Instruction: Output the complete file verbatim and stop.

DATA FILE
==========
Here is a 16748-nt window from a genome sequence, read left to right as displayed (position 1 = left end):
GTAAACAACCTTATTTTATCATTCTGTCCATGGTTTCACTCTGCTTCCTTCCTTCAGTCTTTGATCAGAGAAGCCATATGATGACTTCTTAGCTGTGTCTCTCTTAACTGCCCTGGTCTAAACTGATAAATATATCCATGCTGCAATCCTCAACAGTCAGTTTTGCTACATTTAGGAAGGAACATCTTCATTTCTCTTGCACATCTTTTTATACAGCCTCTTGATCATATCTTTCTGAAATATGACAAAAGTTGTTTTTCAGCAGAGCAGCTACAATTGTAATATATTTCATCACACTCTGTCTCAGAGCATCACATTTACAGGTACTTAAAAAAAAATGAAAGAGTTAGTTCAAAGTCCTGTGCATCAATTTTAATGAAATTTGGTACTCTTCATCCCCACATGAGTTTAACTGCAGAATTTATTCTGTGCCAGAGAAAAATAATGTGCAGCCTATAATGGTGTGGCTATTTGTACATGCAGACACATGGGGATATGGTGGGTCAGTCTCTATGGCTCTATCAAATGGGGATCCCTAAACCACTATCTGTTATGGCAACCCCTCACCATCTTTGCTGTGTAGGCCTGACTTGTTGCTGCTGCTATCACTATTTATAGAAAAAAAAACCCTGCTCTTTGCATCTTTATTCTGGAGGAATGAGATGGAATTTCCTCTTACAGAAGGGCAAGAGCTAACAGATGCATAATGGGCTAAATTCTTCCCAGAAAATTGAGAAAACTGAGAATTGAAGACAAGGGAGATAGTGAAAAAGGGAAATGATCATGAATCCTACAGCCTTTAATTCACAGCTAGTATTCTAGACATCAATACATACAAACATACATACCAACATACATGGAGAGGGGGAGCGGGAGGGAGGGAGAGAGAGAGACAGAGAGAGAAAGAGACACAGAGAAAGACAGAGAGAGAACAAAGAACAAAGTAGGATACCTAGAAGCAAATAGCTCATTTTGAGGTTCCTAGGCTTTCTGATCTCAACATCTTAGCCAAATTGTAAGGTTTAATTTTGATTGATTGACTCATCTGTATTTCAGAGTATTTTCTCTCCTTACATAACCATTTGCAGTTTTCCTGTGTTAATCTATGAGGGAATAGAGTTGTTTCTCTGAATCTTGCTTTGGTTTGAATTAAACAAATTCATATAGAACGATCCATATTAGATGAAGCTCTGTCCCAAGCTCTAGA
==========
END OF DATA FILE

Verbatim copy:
Here is a 16748-nt window from a genome sequence, read left to right as displayed (position 1 = left end):
GTAAACAACCTTATTTTATCATTCTGTCCATGGTTTCACTCTGCTTCCTTCCTTCAGTCTTTGATCAGAGAAGCCATATGATGACTTCTTAGCTGTGTCTCTCTTAACTGCCCTGGTCTAAACTGATAAATATATCCATGCTGCAATCCTCAACAGTCAGTTTTGCTACATTTAGGAAGGAACATCTTCATTTCTCTTGCACATCTTTTTATACAGCCTCTTGATCATATCTTTCTGAAATATGACAAAAGTTGTTTTTCAGCAGAGCAGCTACAATTGTAATATATTTCATCACACTCTGTCTCAGAGCATCACATTTACAGGTACTTAAAAAAAAATGAAAGAGTTAGTTCAAAGTCCTGTGCATCAATTTTAATGAAATTTGGTACTCTTCATCCCCACATGAGTTTAACTGCAGAATTTATTCTGTGCCAGAGAAAAATAATGTGCAGCCTATAATGGTGTGGCTATTTGTACATGCAGACACATGGGGATATGGTGGGTCAGTCTCTATGGCTCTATCAAATGGGGATCCCTAAACCACTATCTGTTATGGCAACCCCTCACCATCTTTGCTGTGTAGGCCTGACTTGTTGCTGCTGCTATCACTATTTATAGAAAAAAAAACCCTGCTCTTTGCATCTTTATTCTGGAGGAATGAGATGGAATTTCCTCTTACAGAAGGGCAAGAGCTAACAGATGCATAATGGGCTAAATTCTTCCCAGAAAATTGAGAAAACTGAGAATTGAAGACAAGGGAGATAGTGAAAAAGGGAAATGATCATGAATCCTACAGCCTTTAATTCACAGCTAGTATTCTAGACATCAATACATACAAACATACATACCAACATACATGGAGAGGGGGAGCGGGAGGGAGGGAGAGAGAGAGACAGAGAGAGAAAGAGACACAGAGAAAGACAGAGAGAGAACAAAGAACAAAGTAGGATACCTAGAAGCAAATAGCTCATTTTGAGGTTCCTAGGCTTTCTGATCTCAACATCTTAGCCAAATTGTAAGGTTTAATTTTGATTGATTGACTCATCTGTATTTCAGAGTATTTTCTCTCCTTACATAACCATTTGCAGTTTTCCTGTGTTAATCTATGAGGGAATAGAGTTGTTTCTCTGAATCTTGCTTTGGTTTGAATTAAACAAATTCATATAGAACGATCCATATTAGATGAAGCTCTGTCCCAAGCTCTAGA